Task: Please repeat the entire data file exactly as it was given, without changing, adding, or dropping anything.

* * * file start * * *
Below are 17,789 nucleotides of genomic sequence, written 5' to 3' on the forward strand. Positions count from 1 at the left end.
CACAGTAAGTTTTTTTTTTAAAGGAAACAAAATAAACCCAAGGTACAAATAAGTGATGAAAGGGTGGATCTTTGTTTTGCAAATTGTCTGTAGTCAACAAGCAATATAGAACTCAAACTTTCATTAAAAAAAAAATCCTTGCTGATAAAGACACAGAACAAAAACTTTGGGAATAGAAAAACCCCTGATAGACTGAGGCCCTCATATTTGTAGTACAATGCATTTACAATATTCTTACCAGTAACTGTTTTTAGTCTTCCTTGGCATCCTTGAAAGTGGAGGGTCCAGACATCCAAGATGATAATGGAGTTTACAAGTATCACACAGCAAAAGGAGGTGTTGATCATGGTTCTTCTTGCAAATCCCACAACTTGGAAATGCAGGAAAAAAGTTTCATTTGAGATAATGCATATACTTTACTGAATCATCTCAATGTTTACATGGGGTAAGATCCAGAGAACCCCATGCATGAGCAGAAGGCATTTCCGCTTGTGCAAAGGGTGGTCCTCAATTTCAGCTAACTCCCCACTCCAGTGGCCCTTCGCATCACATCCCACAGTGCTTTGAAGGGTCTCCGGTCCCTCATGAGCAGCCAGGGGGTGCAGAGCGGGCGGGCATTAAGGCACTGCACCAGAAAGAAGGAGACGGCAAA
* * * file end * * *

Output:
Below are 17,789 nucleotides of genomic sequence, written 5' to 3' on the forward strand. Positions count from 1 at the left end.
CACAGTAAGTTTTTTTTTTAAAGGAAACAAAATAAACCCAAGGTACAAATAAGTGATGAAAGGGTGGATCTTTGTTTTGCAAATTGTCTGTAGTCAACAAGCAATATAGAACTCAAACTTTCATTAAAAAAAAAATCCTTGCTGATAAAGACACAGAACAAAAACTTTGGGAATAGAAAAACCCCTGATAGACTGAGGCCCTCATATTTGTAGTACAATGCATTTACAATATTCTTACCAGTAACTGTTTTTAGTCTTCCTTGGCATCCTTGAAAGTGGAGGGTCCAGACATCCAAGATGATAATGGAGTTTACAAGTATCACACAGCAAAAGGAGGTGTTGATCATGGTTCTTCTTGCAAATCCCACAACTTGGAAATGCAGGAAAAAAGTTTCATTTGAGATAATGCATATACTTTACTGAATCATCTCAATGTTTACATGGGGTAAGATCCAGAGAACCCCATGCATGAGCAGAAGGCATTTCCGCTTGTGCAAAGGGTGGTCCTCAATTTCAGCTAACTCCCCACTCCAGTGGCCCTTCGCATCACATCCCACAGTGCTTTGAAGGGTCTCCGGTCCCTCATGAGCAGCCAGGGGGTGCAGAGCGGGCGGGCATTAAGGCACTGCACCAGAAAGAAGGAGACGGCAAA